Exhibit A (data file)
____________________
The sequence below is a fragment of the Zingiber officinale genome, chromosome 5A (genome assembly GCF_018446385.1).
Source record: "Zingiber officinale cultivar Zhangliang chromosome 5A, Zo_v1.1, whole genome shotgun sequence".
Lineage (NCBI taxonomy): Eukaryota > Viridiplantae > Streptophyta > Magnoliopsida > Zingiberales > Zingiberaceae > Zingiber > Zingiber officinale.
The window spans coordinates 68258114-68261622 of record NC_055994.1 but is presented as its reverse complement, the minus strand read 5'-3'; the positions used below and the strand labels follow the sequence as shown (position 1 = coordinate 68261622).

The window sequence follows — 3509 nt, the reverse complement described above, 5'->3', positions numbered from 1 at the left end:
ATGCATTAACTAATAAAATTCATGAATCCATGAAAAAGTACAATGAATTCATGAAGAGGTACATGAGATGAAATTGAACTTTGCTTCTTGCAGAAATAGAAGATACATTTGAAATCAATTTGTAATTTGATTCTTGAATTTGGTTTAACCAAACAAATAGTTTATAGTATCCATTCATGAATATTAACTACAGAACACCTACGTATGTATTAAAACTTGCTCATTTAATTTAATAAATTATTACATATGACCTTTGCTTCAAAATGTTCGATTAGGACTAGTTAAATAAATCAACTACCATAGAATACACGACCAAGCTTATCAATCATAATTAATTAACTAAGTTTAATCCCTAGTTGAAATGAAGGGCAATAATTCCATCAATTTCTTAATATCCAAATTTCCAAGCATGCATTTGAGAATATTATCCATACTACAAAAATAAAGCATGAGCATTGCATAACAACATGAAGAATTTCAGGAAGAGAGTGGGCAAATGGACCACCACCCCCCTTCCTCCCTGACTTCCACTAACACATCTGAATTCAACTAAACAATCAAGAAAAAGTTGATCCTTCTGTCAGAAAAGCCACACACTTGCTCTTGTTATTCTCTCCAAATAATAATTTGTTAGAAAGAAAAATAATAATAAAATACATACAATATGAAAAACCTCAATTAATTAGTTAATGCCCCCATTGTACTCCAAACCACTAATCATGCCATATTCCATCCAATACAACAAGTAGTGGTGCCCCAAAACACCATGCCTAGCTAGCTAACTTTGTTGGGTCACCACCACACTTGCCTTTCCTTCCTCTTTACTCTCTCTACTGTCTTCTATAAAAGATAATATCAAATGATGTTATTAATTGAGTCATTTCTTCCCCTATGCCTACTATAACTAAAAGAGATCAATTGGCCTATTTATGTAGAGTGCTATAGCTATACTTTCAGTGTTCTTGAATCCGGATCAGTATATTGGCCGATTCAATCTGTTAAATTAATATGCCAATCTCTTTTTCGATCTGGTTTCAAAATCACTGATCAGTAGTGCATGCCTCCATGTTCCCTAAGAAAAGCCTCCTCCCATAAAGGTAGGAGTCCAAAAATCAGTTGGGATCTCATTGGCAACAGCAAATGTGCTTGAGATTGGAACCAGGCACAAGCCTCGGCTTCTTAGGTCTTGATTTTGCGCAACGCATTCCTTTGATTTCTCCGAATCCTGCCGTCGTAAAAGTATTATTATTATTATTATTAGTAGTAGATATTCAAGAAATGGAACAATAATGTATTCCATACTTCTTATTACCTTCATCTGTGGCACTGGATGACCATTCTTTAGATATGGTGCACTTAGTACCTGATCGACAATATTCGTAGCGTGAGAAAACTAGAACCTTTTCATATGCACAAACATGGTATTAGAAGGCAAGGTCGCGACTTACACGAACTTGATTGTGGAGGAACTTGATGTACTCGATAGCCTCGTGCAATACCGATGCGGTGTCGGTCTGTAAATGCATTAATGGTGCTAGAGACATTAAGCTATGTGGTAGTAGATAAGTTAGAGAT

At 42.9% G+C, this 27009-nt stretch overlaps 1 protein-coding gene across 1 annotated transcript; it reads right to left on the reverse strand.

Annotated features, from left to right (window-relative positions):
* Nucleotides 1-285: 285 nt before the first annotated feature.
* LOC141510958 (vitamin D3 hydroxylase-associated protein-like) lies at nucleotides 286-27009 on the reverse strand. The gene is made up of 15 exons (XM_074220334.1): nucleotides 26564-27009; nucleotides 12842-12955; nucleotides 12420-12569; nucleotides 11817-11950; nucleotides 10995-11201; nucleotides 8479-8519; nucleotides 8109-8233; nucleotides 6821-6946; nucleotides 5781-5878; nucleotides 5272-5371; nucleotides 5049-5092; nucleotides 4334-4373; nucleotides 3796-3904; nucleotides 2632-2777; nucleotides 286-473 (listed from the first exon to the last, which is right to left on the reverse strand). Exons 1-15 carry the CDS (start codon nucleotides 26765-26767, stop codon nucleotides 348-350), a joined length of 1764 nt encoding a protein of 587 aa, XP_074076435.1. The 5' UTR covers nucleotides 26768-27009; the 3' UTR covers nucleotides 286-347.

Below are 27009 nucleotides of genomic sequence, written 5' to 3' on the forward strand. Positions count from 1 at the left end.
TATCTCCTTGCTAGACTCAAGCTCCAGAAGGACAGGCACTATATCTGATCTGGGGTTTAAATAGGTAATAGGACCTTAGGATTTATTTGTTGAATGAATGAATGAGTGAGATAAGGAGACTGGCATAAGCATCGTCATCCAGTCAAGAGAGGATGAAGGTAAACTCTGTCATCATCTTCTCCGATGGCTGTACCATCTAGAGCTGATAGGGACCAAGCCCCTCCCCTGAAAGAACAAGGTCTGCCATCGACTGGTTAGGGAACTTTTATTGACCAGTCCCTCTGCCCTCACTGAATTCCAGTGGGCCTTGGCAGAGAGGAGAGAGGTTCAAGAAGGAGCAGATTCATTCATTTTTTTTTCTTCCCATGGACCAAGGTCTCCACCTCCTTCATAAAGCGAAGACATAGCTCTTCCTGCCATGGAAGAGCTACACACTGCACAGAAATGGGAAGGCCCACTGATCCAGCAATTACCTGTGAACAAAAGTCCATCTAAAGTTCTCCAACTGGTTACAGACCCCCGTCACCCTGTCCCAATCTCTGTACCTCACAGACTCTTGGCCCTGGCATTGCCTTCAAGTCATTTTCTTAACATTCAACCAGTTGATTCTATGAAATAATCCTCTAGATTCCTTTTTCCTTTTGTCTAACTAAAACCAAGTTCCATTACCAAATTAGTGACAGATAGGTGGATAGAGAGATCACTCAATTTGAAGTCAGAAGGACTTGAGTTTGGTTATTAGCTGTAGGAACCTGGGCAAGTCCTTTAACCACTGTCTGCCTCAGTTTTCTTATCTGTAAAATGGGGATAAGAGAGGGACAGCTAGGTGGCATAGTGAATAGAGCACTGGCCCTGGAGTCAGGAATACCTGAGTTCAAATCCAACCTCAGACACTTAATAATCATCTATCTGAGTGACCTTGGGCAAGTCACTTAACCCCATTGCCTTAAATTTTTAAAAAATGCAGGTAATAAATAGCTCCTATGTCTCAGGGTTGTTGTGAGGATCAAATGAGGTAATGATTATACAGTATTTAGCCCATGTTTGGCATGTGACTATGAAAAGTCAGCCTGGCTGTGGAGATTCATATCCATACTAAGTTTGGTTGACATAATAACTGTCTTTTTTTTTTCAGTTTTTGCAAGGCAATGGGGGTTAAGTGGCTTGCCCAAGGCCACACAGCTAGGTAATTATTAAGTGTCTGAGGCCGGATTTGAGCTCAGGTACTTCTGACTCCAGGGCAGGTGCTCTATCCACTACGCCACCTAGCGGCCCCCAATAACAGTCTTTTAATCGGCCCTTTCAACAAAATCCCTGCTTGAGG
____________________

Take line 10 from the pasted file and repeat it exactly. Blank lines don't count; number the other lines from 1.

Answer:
* LOC141510958 (vitamin D3 hydroxylase-associated protein-like) lies at nucleotides 286-27009 on the reverse strand. The gene is made up of 15 exons (XM_074220334.1): nucleotides 26564-27009; nucleotides 12842-12955; nucleotides 12420-12569; nucleotides 11817-11950; nucleotides 10995-11201; nucleotides 8479-8519; nucleotides 8109-8233; nucleotides 6821-6946; nucleotides 5781-5878; nucleotides 5272-5371; nucleotides 5049-5092; nucleotides 4334-4373; nucleotides 3796-3904; nucleotides 2632-2777; nucleotides 286-473 (listed from the first exon to the last, which is right to left on the reverse strand). Exons 1-15 carry the CDS (start codon nucleotides 26765-26767, stop codon nucleotides 348-350), a joined length of 1764 nt encoding a protein of 587 aa, XP_074076435.1. The 5' UTR covers nucleotides 26768-27009; the 3' UTR covers nucleotides 286-347.